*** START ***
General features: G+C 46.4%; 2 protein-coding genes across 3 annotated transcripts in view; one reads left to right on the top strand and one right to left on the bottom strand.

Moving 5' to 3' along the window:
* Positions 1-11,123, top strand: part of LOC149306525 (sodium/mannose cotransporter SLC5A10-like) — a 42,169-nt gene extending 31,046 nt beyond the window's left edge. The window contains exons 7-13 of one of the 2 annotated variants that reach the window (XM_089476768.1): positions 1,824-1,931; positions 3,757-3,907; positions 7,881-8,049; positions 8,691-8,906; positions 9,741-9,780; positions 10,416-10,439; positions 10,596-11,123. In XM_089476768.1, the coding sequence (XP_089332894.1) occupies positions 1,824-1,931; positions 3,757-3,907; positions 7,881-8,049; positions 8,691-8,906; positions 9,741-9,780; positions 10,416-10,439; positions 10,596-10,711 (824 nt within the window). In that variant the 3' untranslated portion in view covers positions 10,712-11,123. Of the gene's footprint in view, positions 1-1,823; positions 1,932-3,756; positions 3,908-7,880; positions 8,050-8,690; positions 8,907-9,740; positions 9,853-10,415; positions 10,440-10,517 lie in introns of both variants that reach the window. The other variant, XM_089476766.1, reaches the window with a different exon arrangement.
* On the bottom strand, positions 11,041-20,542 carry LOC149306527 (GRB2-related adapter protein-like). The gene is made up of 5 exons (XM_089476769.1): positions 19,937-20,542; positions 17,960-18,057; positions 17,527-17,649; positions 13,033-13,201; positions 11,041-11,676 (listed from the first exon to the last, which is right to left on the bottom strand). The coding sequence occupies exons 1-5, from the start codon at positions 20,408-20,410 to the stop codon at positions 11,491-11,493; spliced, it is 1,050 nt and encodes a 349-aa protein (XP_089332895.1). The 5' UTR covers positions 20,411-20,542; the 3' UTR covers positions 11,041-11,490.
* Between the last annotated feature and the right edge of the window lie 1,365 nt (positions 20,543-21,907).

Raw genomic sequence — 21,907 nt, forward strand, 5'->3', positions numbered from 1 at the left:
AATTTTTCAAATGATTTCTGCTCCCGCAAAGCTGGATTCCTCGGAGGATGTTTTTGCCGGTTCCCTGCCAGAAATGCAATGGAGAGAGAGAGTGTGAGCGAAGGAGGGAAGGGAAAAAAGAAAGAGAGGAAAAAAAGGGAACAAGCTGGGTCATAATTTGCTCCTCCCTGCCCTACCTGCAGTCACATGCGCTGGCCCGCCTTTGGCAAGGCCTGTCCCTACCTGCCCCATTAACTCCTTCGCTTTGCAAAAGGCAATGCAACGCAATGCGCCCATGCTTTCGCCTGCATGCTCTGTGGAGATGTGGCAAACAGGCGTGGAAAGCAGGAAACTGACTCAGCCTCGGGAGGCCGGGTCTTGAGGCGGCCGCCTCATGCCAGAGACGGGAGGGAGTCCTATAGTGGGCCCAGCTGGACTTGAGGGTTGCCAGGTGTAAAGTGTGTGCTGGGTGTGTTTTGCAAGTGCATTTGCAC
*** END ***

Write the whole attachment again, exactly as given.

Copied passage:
General features: G+C 46.4%; 2 protein-coding genes across 3 annotated transcripts in view; one reads left to right on the top strand and one right to left on the bottom strand.

Moving 5' to 3' along the window:
* Positions 1-11,123, top strand: part of LOC149306525 (sodium/mannose cotransporter SLC5A10-like) — a 42,169-nt gene extending 31,046 nt beyond the window's left edge. The window contains exons 7-13 of one of the 2 annotated variants that reach the window (XM_089476768.1): positions 1,824-1,931; positions 3,757-3,907; positions 7,881-8,049; positions 8,691-8,906; positions 9,741-9,780; positions 10,416-10,439; positions 10,596-11,123. In XM_089476768.1, the coding sequence (XP_089332894.1) occupies positions 1,824-1,931; positions 3,757-3,907; positions 7,881-8,049; positions 8,691-8,906; positions 9,741-9,780; positions 10,416-10,439; positions 10,596-10,711 (824 nt within the window). In that variant the 3' untranslated portion in view covers positions 10,712-11,123. Of the gene's footprint in view, positions 1-1,823; positions 1,932-3,756; positions 3,908-7,880; positions 8,050-8,690; positions 8,907-9,740; positions 9,853-10,415; positions 10,440-10,517 lie in introns of both variants that reach the window. The other variant, XM_089476766.1, reaches the window with a different exon arrangement.
* On the bottom strand, positions 11,041-20,542 carry LOC149306527 (GRB2-related adapter protein-like). The gene is made up of 5 exons (XM_089476769.1): positions 19,937-20,542; positions 17,960-18,057; positions 17,527-17,649; positions 13,033-13,201; positions 11,041-11,676 (listed from the first exon to the last, which is right to left on the bottom strand). The coding sequence occupies exons 1-5, from the start codon at positions 20,408-20,410 to the stop codon at positions 11,491-11,493; spliced, it is 1,050 nt and encodes a 349-aa protein (XP_089332895.1). The 5' UTR covers positions 20,411-20,542; the 3' UTR covers positions 11,041-11,490.
* Between the last annotated feature and the right edge of the window lie 1,365 nt (positions 20,543-21,907).

Raw genomic sequence — 21,907 nt, forward strand, 5'->3', positions numbered from 1 at the left:
AATTTTTCAAATGATTTCTGCTCCCGCAAAGCTGGATTCCTCGGAGGATGTTTTTGCCGGTTCCCTGCCAGAAATGCAATGGAGAGAGAGAGTGTGAGCGAAGGAGGGAAGGGAAAAAAGAAAGAGAGGAAAAAAAGGGAACAAGCTGGGTCATAATTTGCTCCTCCCTGCCCTACCTGCAGTCACATGCGCTGGCCCGCCTTTGGCAAGGCCTGTCCCTACCTGCCCCATTAACTCCTTCGCTTTGCAAAAGGCAATGCAACGCAATGCGCCCATGCTTTCGCCTGCATGCTCTGTGGAGATGTGGCAAACAGGCGTGGAAAGCAGGAAACTGACTCAGCCTCGGGAGGCCGGGTCTTGAGGCGGCCGCCTCATGCCAGAGACGGGAGGGAGTCCTATAGTGGGCCCAGCTGGACTTGAGGGTTGCCAGGTGTAAAGTGTGTGCTGGGTGTGTTTTGCAAGTGCATTTGCAC